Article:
For rammed earth wall structures – in which processed earth soil is compacted into solid walls using temporary formwork – the use of Portland cement stabilisers and electric and pneumatic ramming can greatly increase carbon footprints (Reddy and Kumar 2010). Compared to conventional concrete masonry, adding 5-10 per cent Portland cement and lime to rammed earth structures led to higher CO2 emissions and worse performance (Scrivener, John and Gartner 2018). The carbon footprint of stabilisation techniques must be weighed against the susceptibility of unstabilised earth walls to mechanical and moisture damage and erosion.

Interest in Modern Earth-Based Construction Is Gradually Increasing

Globally, the stock of modern earthen buildings is growing.

Due to the high quality and appeal of modern earthen buildings, the use of local earth resources for building is gaining recognition as a “niche,” reliable and attractive option (Swan, Rteil and Lovegrove 2011; Niroumand et al. 2017). As a consequence, the number of innovative earth-based products from earth construction companies has increased (Leylavergne 2012; Marsh and Kulshreshtha 2022), as has the worldwide stock of modern earthen buildings (Correia, Dipasquale and Mecca 2011). However, such initiatives are limited by the high costs of entrepreneurial experimentation and early adoption shouldered by clients.


Decarbonizing Earth-Based Masonry

Improve the design of earth-based masonry for longevity, and provide technical training


In the near term, effort is needed towards improving the longevity of earth masonry without Portland cement (Scrivener, John and Gartner 2018).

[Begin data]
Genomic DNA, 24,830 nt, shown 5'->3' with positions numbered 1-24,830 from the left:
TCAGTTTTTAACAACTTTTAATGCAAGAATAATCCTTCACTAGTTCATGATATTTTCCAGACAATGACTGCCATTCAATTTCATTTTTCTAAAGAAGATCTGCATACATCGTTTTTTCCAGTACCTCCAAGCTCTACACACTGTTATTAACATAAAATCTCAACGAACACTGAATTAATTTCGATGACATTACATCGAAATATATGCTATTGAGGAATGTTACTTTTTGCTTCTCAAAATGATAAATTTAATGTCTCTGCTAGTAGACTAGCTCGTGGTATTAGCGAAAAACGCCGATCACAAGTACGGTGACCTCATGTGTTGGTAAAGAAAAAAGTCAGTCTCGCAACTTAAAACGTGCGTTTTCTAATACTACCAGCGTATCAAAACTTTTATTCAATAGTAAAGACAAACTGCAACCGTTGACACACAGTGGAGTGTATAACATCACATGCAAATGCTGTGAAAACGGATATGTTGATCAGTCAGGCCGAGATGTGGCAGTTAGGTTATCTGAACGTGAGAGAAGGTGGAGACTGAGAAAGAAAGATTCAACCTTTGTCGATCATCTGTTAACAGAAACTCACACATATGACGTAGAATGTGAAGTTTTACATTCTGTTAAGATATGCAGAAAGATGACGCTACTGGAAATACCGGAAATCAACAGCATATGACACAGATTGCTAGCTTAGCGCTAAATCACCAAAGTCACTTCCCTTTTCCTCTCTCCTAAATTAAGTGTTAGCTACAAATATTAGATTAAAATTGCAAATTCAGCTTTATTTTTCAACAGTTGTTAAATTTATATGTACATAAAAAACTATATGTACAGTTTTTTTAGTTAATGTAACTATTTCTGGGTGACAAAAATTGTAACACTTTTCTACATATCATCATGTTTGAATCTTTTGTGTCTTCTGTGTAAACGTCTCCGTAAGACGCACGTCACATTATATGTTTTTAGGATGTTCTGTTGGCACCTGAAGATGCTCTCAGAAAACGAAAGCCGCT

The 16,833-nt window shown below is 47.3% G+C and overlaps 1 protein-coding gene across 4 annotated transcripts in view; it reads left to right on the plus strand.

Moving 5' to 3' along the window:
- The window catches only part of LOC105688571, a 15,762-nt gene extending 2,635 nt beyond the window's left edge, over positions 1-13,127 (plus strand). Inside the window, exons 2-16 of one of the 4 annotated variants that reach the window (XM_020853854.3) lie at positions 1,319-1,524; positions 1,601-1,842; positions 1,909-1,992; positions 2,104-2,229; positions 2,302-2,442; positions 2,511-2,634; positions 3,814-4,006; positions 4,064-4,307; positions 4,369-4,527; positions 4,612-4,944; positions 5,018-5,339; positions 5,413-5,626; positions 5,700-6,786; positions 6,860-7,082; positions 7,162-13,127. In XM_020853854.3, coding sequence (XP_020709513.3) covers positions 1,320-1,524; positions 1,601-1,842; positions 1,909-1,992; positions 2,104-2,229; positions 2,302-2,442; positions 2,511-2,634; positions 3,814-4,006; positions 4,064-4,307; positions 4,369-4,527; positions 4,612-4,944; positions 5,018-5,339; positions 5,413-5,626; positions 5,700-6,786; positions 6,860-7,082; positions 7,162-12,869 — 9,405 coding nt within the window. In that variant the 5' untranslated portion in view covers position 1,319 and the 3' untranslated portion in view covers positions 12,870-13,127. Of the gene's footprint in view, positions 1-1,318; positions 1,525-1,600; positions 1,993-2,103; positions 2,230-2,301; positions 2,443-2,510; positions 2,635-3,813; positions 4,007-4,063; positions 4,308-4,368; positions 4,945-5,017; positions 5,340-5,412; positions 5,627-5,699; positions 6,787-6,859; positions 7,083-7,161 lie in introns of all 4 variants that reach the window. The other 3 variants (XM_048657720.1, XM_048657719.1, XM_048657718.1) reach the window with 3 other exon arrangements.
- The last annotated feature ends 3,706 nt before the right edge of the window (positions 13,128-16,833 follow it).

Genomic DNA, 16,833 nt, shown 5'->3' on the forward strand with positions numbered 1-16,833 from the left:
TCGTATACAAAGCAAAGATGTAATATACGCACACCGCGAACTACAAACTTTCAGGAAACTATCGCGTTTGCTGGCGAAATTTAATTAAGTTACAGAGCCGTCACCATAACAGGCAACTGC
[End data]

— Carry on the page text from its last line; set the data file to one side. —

Technical training is needed on the design to enhance the durability of earth masonry and panel systems.


On-site training and upskilling of architecture, engineering and construction professionals is needed to encourage and normalise the design and integration of earth-based technologies.

Shift from Portland cement binders to low-carbon alternatives in earth-based masonry


Rapid development is needed of low-carbon binders, natural supplementary cementitious materials.


Promote alternatives to Portland cement for binders, such as low-carbon lime, alkaline-activated materials, and geopolymers, including volcanic pozzolan (Abid et al. 2022; Kamwa et al. 2022).


Promote bio-based supplementary cementitious materials including fused laterite and agricultural and industrial residues, often available locally (Adinkrah-Appiah and Obour 2017; Schmidt et al. 2021).


In developing countries where low-carbon binders and cementitious supplements already exist, incentives and education are needed to stimulate market demand and financing to scale adoption (see Box 5.3).


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Develop locally adapted standards to increase adoption and affordability of earth-based masonry


Incentivise stakeholders to continue to develop regional and international standards for earth-based materials that can be integrated into local and regional building codes and material standards (CRAterre-EAG 1998; New Zealand Standards 1998; Vyncke, Kupers and Denies 2018; Africa Research and Standards Organisation 2018; Schroeder 2018).